Pump that capitalism right into my veins, baby.
   988. GordonShumway Posted: July 27, 2018 at 11:52 AM (#5716843)
My current precinct in Brooklyn Heights: 87% v. 6.7%, Clinton v. Trump.
My old precinct in Park Slope (where zonk's brother's restaurant is located): 95% v. 2.3%, Clinton v. Trump.

I'm pretty surprised by how lopsided the results were.
   989. zenbitz Posted: July 27, 2018 at 11:53 AM (#5716844)
Actually I put in my zipcode not my address, 91% was a neighboring district. Mine was 88%-8.5%. About 25 votes for DT.
   990. PepTech Posted: July 27, 2018 at 11:55 AM (#5716845)
So Cohen is claiming Trump had foreknowledge of the Trump Tower meeting, and Trump is double-dog-daring him to come out with another recording. It bears repeating that for any other administration in history, this would be a Huge Deal. But because Orange is the New Bleak:

1) Cohen's a weasel, who cares what he says, or taped
2) It wasn't illegal anyway
3) Trump wasn't under *oath* when he repeatedly denied foreknowledge.
- 3A) He was morally obligated to obfuscate.
- 3B) Lying < Perjury
4) HRC WAS WORSE!!!!!11!1#!!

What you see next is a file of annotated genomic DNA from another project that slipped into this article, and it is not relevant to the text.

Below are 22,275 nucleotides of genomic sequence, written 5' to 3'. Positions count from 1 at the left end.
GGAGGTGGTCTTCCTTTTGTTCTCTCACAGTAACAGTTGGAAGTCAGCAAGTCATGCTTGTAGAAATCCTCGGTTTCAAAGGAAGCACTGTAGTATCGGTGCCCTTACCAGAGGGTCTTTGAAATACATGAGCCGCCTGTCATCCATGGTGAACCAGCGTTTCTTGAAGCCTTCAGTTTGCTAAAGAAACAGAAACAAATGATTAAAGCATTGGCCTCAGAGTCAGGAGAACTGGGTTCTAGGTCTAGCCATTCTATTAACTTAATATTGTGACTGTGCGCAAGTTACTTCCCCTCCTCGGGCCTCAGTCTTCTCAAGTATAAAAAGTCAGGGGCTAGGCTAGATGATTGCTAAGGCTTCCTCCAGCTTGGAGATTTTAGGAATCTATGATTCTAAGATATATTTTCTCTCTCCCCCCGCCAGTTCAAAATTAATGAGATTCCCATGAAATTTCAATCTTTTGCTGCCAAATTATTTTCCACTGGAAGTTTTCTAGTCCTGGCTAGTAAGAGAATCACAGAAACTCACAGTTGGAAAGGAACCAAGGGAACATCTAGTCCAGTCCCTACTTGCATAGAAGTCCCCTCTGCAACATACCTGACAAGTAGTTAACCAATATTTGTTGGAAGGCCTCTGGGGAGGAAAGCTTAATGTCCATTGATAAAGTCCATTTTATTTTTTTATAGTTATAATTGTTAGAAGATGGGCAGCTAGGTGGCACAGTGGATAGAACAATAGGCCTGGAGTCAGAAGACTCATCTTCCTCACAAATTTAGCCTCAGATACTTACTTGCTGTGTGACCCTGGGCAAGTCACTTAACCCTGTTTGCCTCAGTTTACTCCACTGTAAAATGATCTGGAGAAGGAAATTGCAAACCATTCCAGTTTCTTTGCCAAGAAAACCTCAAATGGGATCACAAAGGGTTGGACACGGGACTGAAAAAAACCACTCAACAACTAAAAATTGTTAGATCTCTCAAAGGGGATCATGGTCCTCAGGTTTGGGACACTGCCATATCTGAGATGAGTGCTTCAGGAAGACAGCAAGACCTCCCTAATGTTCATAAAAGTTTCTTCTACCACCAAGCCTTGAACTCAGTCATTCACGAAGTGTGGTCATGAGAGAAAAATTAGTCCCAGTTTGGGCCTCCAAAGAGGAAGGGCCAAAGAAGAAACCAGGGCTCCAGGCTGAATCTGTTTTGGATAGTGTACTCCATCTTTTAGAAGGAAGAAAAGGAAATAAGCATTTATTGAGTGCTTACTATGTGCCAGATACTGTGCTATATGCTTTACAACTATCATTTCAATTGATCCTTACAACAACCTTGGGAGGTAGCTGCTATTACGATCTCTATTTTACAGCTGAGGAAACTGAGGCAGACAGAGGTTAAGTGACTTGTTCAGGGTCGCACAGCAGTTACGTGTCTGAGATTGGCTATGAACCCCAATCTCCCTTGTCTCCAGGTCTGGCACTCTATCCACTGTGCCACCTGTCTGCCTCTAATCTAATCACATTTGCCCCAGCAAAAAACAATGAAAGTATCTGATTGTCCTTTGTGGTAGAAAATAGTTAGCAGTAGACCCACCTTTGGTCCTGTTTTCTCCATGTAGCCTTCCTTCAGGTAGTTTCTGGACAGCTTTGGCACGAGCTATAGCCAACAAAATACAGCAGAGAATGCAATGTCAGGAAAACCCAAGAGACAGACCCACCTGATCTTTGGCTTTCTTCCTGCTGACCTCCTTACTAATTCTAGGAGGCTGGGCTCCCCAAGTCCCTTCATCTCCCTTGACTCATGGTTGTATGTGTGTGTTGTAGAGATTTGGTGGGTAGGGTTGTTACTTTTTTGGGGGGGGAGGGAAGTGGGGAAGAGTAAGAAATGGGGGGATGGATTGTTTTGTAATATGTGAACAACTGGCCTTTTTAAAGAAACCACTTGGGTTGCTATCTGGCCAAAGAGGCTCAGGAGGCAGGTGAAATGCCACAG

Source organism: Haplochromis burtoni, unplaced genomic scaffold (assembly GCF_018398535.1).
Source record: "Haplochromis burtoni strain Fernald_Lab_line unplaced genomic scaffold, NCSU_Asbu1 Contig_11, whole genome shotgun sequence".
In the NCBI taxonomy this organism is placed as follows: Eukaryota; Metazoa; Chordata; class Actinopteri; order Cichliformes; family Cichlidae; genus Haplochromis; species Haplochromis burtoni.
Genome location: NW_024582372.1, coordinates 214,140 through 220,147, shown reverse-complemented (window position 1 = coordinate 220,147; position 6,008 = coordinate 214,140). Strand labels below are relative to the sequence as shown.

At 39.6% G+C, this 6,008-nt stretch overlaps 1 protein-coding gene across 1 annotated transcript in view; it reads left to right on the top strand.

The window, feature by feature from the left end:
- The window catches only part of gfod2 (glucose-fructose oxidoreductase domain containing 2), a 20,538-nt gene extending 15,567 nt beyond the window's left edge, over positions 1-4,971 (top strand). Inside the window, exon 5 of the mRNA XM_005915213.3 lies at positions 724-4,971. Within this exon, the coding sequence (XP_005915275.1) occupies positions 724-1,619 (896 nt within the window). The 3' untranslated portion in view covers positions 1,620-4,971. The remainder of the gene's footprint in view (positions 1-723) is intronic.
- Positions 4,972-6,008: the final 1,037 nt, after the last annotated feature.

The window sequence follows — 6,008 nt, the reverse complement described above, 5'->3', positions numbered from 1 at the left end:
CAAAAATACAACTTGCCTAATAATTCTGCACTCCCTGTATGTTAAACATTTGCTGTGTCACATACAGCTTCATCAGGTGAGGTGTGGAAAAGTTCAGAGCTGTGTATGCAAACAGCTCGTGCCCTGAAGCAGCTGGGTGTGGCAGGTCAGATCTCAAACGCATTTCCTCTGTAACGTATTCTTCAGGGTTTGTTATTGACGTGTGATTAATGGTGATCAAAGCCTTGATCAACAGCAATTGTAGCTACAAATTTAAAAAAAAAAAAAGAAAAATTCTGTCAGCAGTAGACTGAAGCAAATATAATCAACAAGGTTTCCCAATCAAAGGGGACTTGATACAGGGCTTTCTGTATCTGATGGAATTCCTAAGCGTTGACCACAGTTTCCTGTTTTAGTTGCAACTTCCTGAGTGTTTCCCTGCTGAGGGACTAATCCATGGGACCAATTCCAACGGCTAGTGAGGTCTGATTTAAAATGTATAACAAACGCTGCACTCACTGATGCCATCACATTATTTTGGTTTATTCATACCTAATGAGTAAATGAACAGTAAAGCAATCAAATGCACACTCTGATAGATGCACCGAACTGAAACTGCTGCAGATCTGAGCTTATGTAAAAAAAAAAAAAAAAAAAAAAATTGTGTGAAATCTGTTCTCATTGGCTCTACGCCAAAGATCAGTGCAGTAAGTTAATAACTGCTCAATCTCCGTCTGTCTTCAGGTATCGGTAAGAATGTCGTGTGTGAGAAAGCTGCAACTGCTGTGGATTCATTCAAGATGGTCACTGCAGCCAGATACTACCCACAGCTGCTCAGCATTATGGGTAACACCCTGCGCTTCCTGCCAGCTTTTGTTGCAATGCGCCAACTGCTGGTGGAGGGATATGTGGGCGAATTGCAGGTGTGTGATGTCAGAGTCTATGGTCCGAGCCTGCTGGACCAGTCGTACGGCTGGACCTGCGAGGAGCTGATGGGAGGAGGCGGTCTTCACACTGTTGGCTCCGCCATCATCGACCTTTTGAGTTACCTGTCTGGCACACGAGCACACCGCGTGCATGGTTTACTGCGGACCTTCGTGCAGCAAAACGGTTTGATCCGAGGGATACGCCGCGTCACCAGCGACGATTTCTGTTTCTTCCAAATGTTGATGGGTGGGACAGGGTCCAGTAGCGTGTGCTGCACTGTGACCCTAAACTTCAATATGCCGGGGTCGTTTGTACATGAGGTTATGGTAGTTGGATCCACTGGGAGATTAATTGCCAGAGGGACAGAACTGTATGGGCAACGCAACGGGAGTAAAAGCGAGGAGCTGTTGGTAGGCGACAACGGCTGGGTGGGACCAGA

Let's just watch this instead....
   991. . Posted: July 27, 2018 at 12:03 PM (#5716851)
It bears repeating that for any other administration in history, this would be a Huge Deal.


Citation needed.

The counter to that utterly unproven hypothesis is simple and straightforward: The Clinton campaign colluded with Russia in the pursuit of electoral advantage, and it's not remotely a "Huge Deal."
   992. David Nieporent (now, with children) Posted: July 27, 2018 at 12:06 PM (#5716853)

991: TL;DR: "Things that happened only in a troll's lies are not a huge deal."
   993. . Posted: July 27, 2018 at 12:08 PM (#5716855)
991: TL;DR: "Things that happened only in a troll's lies are not a huge deal."